Monkey foundation is a real eye-opener

MORE AWARE: Sarah Ludlam spent three months with the Velvet Monkey Foundation in South Africa.

MORE AWARE: Sarah Ludlam spent three months with the Velvet Monkey Foundation in South Africa.

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A TRAINEE barrister has been experiencing life in the wilds of Africa as part of a volunteer wildlife project.

Sarah Ludlam has just returned from a 12-week stint with the Vervet Monkey Foundation in South Africa – a long way from her home in Lavenham Road, Great Waldingfield.

Sarah, pictured with orphaned vervet baby Ayla, heard about the project as she searched online for a volunteer animal project after she graduated from Nottingham Law School in June.

“I really fancied working with monkeys and wanted something that was hands-on and where I felt I could make a difference,” said the 22-year-old.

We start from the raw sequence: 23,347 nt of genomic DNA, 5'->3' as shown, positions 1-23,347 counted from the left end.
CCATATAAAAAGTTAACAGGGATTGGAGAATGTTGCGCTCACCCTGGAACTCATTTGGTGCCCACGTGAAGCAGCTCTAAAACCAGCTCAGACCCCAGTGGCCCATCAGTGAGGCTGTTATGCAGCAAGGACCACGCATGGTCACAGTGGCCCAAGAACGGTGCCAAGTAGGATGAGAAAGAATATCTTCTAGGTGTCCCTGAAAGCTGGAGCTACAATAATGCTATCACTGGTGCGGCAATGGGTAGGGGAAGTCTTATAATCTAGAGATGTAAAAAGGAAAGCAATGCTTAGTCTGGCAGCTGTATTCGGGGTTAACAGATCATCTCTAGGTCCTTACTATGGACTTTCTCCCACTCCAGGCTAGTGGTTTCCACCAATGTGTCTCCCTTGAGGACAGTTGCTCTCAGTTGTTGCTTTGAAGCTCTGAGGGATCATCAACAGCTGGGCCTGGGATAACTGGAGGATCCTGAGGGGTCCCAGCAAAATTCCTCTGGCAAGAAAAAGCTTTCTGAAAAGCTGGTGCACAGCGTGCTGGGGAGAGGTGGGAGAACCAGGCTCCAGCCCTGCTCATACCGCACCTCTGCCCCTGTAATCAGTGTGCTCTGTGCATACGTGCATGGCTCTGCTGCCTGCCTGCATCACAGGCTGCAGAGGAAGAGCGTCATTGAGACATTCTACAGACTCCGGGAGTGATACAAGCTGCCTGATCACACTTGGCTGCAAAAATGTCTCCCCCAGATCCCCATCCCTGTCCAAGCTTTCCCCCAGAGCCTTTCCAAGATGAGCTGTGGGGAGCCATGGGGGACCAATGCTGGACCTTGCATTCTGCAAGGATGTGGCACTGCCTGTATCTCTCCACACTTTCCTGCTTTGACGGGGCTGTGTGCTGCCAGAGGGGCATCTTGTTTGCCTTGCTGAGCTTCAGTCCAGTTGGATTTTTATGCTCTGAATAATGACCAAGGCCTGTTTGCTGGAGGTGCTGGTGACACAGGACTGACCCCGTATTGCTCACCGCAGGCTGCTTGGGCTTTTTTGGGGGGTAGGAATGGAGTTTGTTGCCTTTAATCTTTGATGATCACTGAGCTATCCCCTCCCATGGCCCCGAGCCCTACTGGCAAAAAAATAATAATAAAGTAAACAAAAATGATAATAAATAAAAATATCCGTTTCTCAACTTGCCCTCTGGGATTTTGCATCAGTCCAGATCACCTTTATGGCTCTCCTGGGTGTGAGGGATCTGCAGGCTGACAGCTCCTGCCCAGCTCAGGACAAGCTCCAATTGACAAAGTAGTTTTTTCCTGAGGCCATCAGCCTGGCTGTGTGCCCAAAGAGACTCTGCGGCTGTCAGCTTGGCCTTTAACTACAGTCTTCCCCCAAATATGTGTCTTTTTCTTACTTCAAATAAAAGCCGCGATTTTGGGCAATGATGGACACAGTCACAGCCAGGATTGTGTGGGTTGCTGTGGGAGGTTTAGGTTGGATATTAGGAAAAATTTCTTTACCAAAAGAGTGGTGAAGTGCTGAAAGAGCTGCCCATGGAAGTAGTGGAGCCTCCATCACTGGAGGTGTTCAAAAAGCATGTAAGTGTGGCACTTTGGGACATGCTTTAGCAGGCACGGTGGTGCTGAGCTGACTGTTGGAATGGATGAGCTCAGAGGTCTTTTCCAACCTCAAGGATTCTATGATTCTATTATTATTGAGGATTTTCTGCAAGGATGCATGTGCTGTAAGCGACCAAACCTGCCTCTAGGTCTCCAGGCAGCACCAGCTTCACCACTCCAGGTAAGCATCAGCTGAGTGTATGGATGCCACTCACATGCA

For three months, Sarah lived a simple life in a wooden cabin and helped to care for the monkeys at the foundation.

Some were orphaned while others were ex-pets, ex-laboratory animals or had been found injured.

“I gained a lot from the experience,” said Sarah. “I am now a lot more aware of monkey behaviour and the need for conservation.

“It has made me want to educate people about vervet monkeys and not only have I learnt a lot about wildlife, I have also learnt to enjoy the simple things in life.

“By this, I mean not having access to my favourite television programmes and therefore enjoying being outside.”

She said she would thoroughly recommend the project to others.

“It just opens your eyes to what else is out there and makes you feel like you are achieving something,” she said.

Now back home, Sarah intends to obtain a one-year pupillage at a barristers chambers before becoming fully qualified.